• And this:
      Show me your teeth, 'cause you're a teddy beneath / so just grin and bear it a while.
    • "Take to the Sky" was played in The Guardians of Ga'Hoole. While exploring the owl city.
    • From "Bombshell Blonde":
      "Bad news, I'm a fuse and I've met my match / so stand back, it's about to go off."
      "That blonde, she's a bomb/she's an atom bomb." An Adam bomb, geddit?
    • The segue into the first and second choruses of "The Bird and the Worm" set up and complete an awesomely lame one.
      With fronds like these, well, who needs anemones?
      And this gem- "We'll take a long walk through the cornfield, and I'll kiss you between the ears." As in "ears-of-corn".
    • There are tons of others to be found throughout his songs.
  • The Lost Woods: Described in great detail in "Plant Life" as a dream nonetheless:
    I'd rather waltz than just walk through the forest/the trees keep the tempo and they sway in time...
  • Lyrical Dissonance: He has this odd habit of inserting the creepiest lyrics into otherwise innocent, peppy synth-pop. See the nightmare fuel subpage for more. Adam might have said it best himself.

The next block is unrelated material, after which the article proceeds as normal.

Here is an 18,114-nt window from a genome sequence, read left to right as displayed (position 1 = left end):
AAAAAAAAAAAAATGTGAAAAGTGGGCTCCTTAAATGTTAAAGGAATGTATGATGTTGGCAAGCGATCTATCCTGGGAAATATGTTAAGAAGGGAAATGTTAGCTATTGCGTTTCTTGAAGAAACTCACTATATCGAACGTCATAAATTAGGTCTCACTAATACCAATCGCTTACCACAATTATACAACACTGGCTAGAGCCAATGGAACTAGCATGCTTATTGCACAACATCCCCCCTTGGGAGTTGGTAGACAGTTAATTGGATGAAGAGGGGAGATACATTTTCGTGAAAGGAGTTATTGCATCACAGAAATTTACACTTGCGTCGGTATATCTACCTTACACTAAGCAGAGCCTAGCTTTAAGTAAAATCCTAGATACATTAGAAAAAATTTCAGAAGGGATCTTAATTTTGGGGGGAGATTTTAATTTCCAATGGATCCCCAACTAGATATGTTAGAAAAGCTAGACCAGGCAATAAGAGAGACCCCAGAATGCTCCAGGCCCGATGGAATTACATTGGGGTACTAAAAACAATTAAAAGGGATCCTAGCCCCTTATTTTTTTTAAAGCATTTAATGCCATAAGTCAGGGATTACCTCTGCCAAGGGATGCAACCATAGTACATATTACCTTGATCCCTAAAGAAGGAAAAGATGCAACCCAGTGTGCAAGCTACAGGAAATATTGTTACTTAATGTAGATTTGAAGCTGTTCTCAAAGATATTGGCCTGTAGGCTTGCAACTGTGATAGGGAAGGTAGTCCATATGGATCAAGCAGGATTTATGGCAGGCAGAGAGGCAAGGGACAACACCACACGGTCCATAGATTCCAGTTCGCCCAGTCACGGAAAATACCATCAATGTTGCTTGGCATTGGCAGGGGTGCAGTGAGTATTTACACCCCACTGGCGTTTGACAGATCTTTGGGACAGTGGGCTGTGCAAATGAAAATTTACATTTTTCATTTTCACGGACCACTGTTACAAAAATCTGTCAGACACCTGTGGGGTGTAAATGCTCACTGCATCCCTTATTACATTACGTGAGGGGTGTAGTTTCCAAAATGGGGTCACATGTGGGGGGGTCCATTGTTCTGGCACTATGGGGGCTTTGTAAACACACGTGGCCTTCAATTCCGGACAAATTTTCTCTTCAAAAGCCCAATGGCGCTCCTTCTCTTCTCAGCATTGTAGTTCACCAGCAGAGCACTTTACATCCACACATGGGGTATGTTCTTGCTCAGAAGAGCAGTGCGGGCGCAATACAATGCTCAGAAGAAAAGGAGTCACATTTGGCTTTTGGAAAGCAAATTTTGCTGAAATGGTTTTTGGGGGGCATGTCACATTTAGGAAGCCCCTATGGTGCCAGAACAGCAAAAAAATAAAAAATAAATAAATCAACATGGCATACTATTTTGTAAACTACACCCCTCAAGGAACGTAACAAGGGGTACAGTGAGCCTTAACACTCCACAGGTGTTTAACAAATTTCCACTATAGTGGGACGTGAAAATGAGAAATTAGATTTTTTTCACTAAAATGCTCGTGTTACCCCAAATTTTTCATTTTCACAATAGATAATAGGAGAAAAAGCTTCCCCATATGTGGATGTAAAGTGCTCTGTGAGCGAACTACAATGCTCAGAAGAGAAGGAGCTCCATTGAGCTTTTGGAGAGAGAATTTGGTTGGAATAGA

"Spoiler: Owl City is 95% sad lyrics over uplifting chords."
  • Meaningful Echo: Between "Alligator Sky" and "Plant Life" of all things:
    I'm scared to death that I'll never be afraid.
    Cause I don't feel dead anymore, and I'm not afraid anymore.
  • Mind Screw: Arguably, The Real World. Is Adam talking about some dream world he never wants to leave, or our world?
    "Reality is a lovely place, but I wouldn't wanna live there..."
    "I'd never leave if it were up to me..."
  • Nostalgia Filter: The basis for "Unbelievable" from Mobile Orchestra, talking about how awesome everything was as a kid.
  • Not Christian Rock: Adam is a Christian, as is obvious from a quick look through his blog. While many of his songs aren't focused on God, there are quite a few that do have Christian themes. These include "Meteor Shower", "Tidal Wave", "Kamikaze", and "Galaxies", though, like most Owl City songs, it can be hard to figure out what exactly the song is about on the first few listens. Additionally, he mentions Jesus in "Christmas Song", has done a cover of "In Christ Alone", and one album ("All Things Bright and Beautiful") is named after a hymn.
  • Scenery Porn: "The Real World" has some very neat examples:
    "From the green belt balcony, the wildfires look so pretty."
    "To the ruby redwood tree, and to the velvet climbing ivy, painted all mahogany, I'd never leave if it were up to me."
    "With a starry brush, paint the dusk venetian blue, because in the evening hush, you'll never believe the view'.